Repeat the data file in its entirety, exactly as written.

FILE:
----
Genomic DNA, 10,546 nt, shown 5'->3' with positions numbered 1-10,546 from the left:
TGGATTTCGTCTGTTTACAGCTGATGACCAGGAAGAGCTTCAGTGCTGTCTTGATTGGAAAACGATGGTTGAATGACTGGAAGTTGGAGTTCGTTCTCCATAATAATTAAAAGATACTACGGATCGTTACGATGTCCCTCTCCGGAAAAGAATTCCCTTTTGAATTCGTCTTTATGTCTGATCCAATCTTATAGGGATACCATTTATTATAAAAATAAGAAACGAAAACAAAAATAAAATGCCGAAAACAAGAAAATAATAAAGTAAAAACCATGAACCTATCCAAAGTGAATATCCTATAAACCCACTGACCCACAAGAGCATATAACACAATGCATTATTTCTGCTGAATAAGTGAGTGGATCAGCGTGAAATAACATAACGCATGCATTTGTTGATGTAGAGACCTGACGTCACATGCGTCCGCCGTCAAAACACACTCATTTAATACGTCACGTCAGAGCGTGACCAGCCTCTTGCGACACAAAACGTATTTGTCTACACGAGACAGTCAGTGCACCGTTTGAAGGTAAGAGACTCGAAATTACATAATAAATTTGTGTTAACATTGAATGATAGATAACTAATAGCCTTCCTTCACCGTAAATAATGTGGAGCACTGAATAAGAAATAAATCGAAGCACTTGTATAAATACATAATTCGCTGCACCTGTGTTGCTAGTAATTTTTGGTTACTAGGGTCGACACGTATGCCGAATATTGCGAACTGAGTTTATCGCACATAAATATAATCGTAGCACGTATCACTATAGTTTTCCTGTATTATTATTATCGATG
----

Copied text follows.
Genomic DNA, 10,546 nt, shown 5'->3' with positions numbered 1-10,546 from the left:
TGGATTTCGTCTGTTTACAGCTGATGACCAGGAAGAGCTTCAGTGCTGTCTTGATTGGAAAACGATGGTTGAATGACTGGAAGTTGGAGTTCGTTCTCCATAATAATTAAAAGATACTACGGATCGTTACGATGTCCCTCTCCGGAAAAGAATTCCCTTTTGAATTCGTCTTTATGTCTGATCCAATCTTATAGGGATACCATTTATTATAAAAATAAGAAACGAAAACAAAAATAAAATGCCGAAAACAAGAAAATAATAAAGTAAAAACCATGAACCTATCCAAAGTGAATATCCTATAAACCCACTGACCCACAAGAGCATATAACACAATGCATTATTTCTGCTGAATAAGTGAGTGGATCAGCGTGAAATAACATAACGCATGCATTTGTTGATGTAGAGACCTGACGTCACATGCGTCCGCCGTCAAAACACACTCATTTAATACGTCACGTCAGAGCGTGACCAGCCTCTTGCGACACAAAACGTATTTGTCTACACGAGACAGTCAGTGCACCGTTTGAAGGTAAGAGACTCGAAATTACATAATAAATTTGTGTTAACATTGAATGATAGATAACTAATAGCCTTCCTTCACCGTAAATAATGTGGAGCACTGAATAAGAAATAAATCGAAGCACTTGTATAAATACATAATTCGCTGCACCTGTGTTGCTAGTAATTTTTGGTTACTAGGGTCGACACGTATGCCGAATATTGCGAACTGAGTTTATCGCACATAAATATAATCGTAGCACGTATCACTATAGTTTTCCTGTATTATTATTATCGATG